How can I stop myself being affected by the patriarchy?

(23 Posts)
YouMakeMeWannaLaLa Thu 22-Aug-13 20:30:26

Idespair I think you are a little bit uninformed. As stainless says, all those women's mags and style programmes are the patriarchy. So to feel oppressed by the patriarchy is to feel under pressure to dress/look/act/perform a certain way as influenced by all this, not just by men.

Also we are trying to get away from the idea of being how 'men prefer' so you saying all your male friends and relatives would prefer we present in a certain way (i.e. no fancy hair do/make up) is STILL basing your image on what others think and adding pressure.

po when I referred to Zoo is was just to give an example, not to say that is the only specific look I feel conditioned to want. Unattainable images are everywhere and there are punishments for not striving/spending/starving for that goal be they ridicule in gossip mags, street harassment or just a bit of internal self-loathing.

It takes strength to resist the pressures and I'm genuinely happy to see that some posters on this thread don't seem to even feel that pressure. I do and it seems the OP does so treating our feelings with bafflement is a bit rude and very disingenuous.

I like the ideas about focussing on things your body can do rather than how it looks even though the reason I run is to lose weight If you are unable to do physical exercise OP then concentrating on your uni work and taking pride in the outcomes is something.

I don't know. 'Raising your self-esteem' is excellent advice but easier said than done.

yellowballoons Thu 22-Aug-13 19:53:50

20 and at uni.
I am not sure why you would feel like you should have a certain look?
Uni is choc full of all sorts of people from all sorts of backgrounds, wearing all sorts of clothes normally any old thing.

Do you have friends who expect something?

Or perhaps you are reading too much MN [slight joke, but I do think spending too much time on MN can distort rl somewhat]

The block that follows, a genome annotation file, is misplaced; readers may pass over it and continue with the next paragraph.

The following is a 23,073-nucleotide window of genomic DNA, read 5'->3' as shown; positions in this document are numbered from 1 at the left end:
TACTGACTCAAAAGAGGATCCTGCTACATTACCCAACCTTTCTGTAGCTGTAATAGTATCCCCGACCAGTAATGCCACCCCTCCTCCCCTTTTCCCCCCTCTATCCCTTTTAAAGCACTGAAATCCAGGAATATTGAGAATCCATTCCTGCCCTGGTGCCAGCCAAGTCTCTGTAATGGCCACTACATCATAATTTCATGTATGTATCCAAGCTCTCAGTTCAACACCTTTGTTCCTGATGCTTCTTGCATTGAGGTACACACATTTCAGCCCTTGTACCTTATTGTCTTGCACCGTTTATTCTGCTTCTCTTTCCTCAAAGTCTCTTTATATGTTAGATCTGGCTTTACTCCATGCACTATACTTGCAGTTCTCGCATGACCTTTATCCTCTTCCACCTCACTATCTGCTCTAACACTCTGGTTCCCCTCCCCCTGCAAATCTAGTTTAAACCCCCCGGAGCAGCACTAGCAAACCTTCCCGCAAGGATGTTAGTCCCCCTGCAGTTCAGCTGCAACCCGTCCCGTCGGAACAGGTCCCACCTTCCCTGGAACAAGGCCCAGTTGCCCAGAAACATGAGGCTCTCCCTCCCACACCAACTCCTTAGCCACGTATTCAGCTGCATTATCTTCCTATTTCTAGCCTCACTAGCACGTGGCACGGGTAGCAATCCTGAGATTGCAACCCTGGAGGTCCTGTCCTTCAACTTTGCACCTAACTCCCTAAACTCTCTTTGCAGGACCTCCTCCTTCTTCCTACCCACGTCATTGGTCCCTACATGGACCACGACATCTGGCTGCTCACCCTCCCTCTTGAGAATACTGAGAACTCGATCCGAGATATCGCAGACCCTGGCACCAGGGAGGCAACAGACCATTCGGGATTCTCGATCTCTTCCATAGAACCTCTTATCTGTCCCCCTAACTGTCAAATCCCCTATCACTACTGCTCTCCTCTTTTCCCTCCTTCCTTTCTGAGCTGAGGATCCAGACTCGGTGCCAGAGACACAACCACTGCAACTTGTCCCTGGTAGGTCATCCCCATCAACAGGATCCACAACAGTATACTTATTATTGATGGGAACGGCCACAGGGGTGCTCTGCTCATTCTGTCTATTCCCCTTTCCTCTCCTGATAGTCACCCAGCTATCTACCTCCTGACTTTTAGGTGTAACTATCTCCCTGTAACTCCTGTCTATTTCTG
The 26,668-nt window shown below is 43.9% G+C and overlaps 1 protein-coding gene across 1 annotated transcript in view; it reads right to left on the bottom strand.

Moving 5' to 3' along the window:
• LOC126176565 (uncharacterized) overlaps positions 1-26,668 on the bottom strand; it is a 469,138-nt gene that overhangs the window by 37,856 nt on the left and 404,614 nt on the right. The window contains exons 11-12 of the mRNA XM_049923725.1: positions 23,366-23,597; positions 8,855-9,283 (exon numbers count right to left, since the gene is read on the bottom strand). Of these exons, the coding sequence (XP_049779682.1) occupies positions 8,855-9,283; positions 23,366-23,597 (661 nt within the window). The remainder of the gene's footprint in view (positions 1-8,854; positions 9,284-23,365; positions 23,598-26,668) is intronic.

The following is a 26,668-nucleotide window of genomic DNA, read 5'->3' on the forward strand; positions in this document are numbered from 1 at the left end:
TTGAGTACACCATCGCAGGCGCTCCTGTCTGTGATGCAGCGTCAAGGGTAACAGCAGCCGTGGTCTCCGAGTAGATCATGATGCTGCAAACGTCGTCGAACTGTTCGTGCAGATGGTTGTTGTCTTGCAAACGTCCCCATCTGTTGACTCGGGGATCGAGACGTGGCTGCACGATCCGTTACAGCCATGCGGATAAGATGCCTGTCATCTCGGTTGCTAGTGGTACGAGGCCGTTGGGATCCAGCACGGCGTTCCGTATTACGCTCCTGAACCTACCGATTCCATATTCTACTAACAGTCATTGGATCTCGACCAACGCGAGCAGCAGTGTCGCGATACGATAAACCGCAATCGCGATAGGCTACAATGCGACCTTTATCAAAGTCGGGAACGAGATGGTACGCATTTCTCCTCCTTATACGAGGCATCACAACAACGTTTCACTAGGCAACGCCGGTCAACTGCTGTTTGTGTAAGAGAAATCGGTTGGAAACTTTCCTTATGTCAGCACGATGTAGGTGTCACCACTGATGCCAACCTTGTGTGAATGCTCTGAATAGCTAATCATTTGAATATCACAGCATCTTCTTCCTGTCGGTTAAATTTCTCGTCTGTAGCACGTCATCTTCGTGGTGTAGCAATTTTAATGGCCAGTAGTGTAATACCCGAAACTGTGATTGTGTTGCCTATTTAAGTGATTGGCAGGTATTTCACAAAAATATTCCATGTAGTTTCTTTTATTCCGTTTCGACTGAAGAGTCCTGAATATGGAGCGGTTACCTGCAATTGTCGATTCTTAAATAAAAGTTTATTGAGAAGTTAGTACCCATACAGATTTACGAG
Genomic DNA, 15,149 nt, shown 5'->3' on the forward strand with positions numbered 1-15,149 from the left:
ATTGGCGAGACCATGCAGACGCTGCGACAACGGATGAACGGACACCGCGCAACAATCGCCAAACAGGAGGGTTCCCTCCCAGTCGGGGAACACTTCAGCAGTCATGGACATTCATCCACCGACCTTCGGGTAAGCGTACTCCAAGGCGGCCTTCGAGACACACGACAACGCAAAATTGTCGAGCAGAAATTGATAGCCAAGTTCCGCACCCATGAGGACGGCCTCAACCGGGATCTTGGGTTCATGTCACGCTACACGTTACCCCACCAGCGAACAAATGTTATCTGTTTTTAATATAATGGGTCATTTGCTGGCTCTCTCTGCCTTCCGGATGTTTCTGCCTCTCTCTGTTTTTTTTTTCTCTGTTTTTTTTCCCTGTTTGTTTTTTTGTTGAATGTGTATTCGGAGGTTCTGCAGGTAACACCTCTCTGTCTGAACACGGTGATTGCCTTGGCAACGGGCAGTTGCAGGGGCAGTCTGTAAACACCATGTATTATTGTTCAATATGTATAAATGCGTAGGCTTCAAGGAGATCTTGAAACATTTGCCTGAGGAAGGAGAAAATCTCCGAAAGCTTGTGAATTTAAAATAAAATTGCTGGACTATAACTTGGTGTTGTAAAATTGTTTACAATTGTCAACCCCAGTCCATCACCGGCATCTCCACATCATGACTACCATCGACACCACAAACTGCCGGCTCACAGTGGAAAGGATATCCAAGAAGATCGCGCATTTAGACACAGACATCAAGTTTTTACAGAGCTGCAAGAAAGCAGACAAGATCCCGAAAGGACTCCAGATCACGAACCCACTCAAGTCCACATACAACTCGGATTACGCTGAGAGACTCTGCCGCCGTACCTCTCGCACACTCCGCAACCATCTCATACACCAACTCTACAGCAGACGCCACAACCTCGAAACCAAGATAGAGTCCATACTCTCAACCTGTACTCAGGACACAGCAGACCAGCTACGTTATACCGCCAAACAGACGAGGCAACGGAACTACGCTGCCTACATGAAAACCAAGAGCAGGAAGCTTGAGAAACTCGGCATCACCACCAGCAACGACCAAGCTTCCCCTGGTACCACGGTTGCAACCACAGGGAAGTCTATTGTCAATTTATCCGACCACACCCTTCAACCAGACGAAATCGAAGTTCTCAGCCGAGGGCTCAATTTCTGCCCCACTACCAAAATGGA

StainlessSteelBegonia Thu 22-Aug-13 19:03:30

Idespair, I suspect you already know that blaming the patriarchy is not the same as blaming men. Women's magazines are a product of a patriarchal society, not of "men." Women can be just a prone to perpetuating patriarchal norms are men are. Some do it willingly, fighting for the social approval they'll get for toeing the line, and others do it occasionally because it can get tiring pushing back all the time.

badguider Thu 22-Aug-13 18:44:07

I haven't read fifty shades of feminism but plan to. I was at a talk about it by three of the authors this week and it was an interesting event so i have added it to my wish list for when i finish my current book.

Idespair Thu 22-Aug-13 18:39:08

I consider a significant chunk of the "blame" re appearance issues to actually lie with women's magazines. Eg obsession with makeup - which products/techniques, obsession with handbags, obsession with hair straightening etc etc.

All if the men I have been with and the vast majority of my male friends and relatives (with some exceptions) prefer women as they are and in particular cannot be arsed waiting for women to do all these silly procedures before going out. A woman is more likely to notice straightened hair than a man, a woman is more likely to notice your bag. A man will notice whether makeup is there or not but is unlikely to consider it much further than that.

I not saying it's all the fault of women and fashion but I don't think it can be entirely blamed on the patriarchy either. Society on general has a serious problem with image. It is extending to men as well - waxing their legs and other unnecessary crap.

I'm waiting for my flaming grin

chaoshayley Thu 22-Aug-13 18:28:53

badguider' I picked up a copy of Fifty Shades Of Feminism in Waterstone's the other day but didn't buy it, is it worth it? And I love Hadley Freeman's stuff smile

chaoshayley Thu 22-Aug-13 18:26:55

LifeofPo I said in my OP that I don't want to look like women on the cover of Nuts or Zoo, but I feel as though that is how I am expected to look. smile I suppose because that is because it is an 'accepted' view of women and, when you're surrounded by these images in day-to-day life, it's hard not to compare yourself to them, I think?

I'm 20 and a student. I don't go out of my way to seek this stuff out - I've blocked the Daily Mail on my browser, I don't read 'conventional' women's mags like Heat or OK or anything like that. I suppose that university 'lad culture' doesn't help, but DP is far from a typical 'lad'.

Boosterseat Thu 22-Aug-13 18:10:45